The Production of An Aluminum Case

Text: Ramona Eichhorn • Photography: Ramona Eichhorn

How starting out small with just one valid idea became a big success story.

Herbert Schwarz is one of those lucky people who have managed to turn their hobby into a job. An electronic engineer by profession, this passionate motorcyclist and freelance photojournalist has traveled the world extensively over the last 29 years on several BMW bikes. In the early days of his touring, Herbert gathered plenty of new ideas for motorcycle accessories that would make a motorcycle traveler's life on the road much easier. Frustrated over the poor quality and survivability of the standard cases sold on the market then (not a single pair of the many different ones he tried ever made it back from any of his long off-road trips), he simply turned his living room table into a workbench. Sometime in the '80s, he began to fiddle around with other ideas too. After he produced a bicycle speedometer suitable for a motorbike in 1987, he developed a small computer for a motorcycle. Soon what had originally been a small enterprise for satisfying his own riding needs grew into something else when others in the long-distance traveler scene heard about Herbert's innovative gadgets.

In order to be able to meet increasing demand and to sell his new tripmaster, the IMO200T, Herbert founded a company called Touratech Motorradausrüstung in 1990. One of the first people to buy said tripmaster was the technician Jochen Schanz. Just another happy customer at first, Jochen became Herbert's travel companion and then his business partner. Following a motorcycle trip to Africa, the two developed the "Zega" aluminum case in 1992, which they named after a small town in the Congo. Four years later, the team decided to get into the motorcycle accessory business fulltime and employed Touratech's first staff. To date, the number of employees has steadily risen to 180 people, and most of them are dedicated motorcyclists.

Now a creative hotbed on the fringes of the Black Forest in southern Germany, Touratech also manufactures aluminum cases for BMW, among many other products. After BMW's less than successful debut of panniers designed for the R 1150 Adventure, the Bavarian motorcycle producer was more than happy to entrust Touratech with the development and the production of a completely new case for the replacement model R 1200 GS Adventure. It was the first system ever approved by BMW to be ridden fully loaded at speeds of up to 112mph. Before, the limit was 80mph. Altogether, this is a good example of how the motorcycle community can benefit from the know-how and experience of an enthusiastic motorcycle traveler who once had a great idea and put it into practice. It is a lesson that any inventive hobbyist can take to heart. Herbert certainly did, and he still enjoys going on tour once a year to test his self-made gear under extreme conditions.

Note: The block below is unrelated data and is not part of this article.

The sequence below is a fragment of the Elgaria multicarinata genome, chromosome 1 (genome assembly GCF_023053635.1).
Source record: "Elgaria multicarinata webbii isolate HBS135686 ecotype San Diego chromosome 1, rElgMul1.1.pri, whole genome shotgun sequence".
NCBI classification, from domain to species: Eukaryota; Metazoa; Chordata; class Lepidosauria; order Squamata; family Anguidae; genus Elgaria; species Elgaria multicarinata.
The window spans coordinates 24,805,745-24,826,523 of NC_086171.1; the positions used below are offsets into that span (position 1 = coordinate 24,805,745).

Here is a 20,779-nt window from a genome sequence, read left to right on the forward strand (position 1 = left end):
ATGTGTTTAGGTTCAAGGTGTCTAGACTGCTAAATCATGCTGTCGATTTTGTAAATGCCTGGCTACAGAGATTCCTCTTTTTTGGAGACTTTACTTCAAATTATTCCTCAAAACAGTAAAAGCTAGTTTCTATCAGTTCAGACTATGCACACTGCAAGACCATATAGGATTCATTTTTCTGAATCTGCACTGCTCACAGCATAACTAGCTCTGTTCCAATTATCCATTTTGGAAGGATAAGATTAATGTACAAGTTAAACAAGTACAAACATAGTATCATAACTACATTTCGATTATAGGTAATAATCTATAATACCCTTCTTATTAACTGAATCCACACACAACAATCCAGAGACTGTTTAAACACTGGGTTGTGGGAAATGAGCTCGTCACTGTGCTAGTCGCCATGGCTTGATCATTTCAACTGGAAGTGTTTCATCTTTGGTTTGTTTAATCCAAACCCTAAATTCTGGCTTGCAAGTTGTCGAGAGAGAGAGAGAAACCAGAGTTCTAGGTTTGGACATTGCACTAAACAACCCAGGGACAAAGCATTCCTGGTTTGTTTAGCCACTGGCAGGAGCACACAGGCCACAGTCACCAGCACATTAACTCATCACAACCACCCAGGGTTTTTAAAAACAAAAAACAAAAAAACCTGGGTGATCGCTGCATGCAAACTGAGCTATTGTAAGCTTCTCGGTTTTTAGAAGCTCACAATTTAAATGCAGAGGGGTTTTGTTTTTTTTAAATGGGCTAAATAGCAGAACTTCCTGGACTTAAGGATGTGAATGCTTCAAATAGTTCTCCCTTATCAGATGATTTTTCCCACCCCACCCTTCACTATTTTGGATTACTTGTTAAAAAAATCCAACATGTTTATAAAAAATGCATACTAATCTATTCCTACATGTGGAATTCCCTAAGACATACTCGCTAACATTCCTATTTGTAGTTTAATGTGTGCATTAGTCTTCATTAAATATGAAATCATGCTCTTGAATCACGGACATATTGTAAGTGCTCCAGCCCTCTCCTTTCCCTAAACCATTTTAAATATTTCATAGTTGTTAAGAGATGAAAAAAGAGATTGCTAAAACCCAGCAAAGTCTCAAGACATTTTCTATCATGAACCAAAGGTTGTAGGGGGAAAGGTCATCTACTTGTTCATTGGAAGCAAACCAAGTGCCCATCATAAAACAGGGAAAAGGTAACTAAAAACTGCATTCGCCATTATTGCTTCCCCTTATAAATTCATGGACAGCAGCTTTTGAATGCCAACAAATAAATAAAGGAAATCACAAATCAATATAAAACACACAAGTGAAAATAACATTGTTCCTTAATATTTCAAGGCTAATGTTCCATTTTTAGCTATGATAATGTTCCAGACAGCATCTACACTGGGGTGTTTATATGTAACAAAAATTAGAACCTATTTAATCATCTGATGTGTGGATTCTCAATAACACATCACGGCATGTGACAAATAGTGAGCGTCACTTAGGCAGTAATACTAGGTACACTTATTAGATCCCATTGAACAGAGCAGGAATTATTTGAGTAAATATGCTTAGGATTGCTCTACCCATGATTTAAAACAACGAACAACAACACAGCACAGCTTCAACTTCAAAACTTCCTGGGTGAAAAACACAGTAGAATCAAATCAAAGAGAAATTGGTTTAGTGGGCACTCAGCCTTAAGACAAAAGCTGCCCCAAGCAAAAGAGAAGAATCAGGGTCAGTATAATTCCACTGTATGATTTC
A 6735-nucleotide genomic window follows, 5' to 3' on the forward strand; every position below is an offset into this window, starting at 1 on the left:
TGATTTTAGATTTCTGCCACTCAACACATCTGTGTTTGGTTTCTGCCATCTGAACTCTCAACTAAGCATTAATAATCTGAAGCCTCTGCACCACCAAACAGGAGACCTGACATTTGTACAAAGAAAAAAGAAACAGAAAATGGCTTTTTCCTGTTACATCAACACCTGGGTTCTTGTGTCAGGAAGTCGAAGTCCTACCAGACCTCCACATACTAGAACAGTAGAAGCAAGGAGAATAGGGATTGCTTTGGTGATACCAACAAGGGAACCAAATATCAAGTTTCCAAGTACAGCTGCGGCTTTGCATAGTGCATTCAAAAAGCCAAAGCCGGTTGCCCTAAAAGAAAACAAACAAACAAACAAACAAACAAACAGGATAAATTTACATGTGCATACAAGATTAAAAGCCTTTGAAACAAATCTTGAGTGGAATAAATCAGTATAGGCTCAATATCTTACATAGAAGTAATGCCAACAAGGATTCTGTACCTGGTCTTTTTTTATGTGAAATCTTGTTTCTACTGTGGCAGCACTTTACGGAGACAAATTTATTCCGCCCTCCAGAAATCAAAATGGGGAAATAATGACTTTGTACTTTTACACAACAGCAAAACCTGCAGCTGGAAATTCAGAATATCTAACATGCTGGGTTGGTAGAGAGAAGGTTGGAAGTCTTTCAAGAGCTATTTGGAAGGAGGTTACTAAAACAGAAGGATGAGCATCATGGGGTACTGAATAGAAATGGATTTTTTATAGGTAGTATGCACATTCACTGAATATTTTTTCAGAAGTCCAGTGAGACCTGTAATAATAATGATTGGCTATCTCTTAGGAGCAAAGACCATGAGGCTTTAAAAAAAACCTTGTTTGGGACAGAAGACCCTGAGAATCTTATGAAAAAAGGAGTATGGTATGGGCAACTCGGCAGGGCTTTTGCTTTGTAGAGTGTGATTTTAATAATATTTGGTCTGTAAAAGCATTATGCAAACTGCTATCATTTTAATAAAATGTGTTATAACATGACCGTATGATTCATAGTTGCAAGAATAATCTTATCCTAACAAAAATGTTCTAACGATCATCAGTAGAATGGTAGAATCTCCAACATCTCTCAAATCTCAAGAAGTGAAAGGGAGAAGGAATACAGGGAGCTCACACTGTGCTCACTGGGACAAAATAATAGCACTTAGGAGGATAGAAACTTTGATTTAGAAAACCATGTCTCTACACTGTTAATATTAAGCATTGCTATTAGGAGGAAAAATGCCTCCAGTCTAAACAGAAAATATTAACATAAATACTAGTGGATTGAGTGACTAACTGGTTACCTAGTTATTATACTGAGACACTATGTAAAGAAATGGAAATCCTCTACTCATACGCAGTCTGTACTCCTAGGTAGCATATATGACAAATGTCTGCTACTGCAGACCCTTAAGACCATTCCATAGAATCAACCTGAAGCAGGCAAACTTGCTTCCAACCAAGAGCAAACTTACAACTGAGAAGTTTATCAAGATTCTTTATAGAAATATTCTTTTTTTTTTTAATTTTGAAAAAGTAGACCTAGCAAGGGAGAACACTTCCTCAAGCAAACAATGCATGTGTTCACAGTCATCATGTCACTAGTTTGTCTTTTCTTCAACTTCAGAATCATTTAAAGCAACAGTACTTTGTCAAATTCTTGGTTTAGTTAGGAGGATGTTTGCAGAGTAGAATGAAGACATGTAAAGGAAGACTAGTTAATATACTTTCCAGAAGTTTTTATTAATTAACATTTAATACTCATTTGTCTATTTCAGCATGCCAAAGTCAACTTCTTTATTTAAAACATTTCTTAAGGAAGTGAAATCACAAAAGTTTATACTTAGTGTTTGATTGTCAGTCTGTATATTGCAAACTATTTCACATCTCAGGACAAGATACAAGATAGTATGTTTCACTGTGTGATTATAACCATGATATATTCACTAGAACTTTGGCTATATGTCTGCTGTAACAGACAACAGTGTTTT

Step 1

A truck delivers pallets stacked with aluminum and stainless steel sheets from the supplier to the factory in Niedereschach.

Step 2

Then, a crane with suction cups puts one aluminum sheet after another (dimensions: 5 by 10 feet and 0.06 inches thick) onto the laser cutter where the individual parts for the lid, the shell and the bottom are made.

Step 3

Meanwhile, another machine cuts the frames for reinforcement, lockable catches, loops and fitting rails from stainless steel sheets of varying thickness.

Step 4

The cut pieces, like this bottom plate, are carefully stacked with a layer of paper in between to prevent any scratch marks on the aluminum.

Step 5

At the NC press brake (plate bending machine) the individual parts (lids, shells and several small parts) undergo the process of folding.

Step 6

Thereafter, special trolleys roll them to the next station - the welding robot.

Step 7

The welding robot joins the components together. And voilá - the shell of the case is finished.

Step 8

Another welding robot finishes the lid.

Step 9

Final assembly of the case: By numeric control, special glue is injected into the sealing frame made of glass-fiber reinforced plastic. There are two types of sealing frames: "male" and "female". While the male is glued onto the upper part of the shell, the female, with a specially formed silicon gasket, sits on the lower part of the lid. The male fits perfectly into the female. This guarantees absolute impermeability of the pannier.

Step 10

While the lockable catches are screwed onto the finished case, the fitting rails are riveted onto it and the catch-rope (retaining cable) is attached on a pivot mounting in the lid.

Step 11

The fitting accuracy is tested with a dial gauge and every case is checked for impermeability.

Step 12

With the lid put on, the finished aluminum case is carefully packed for safe transport to the customer.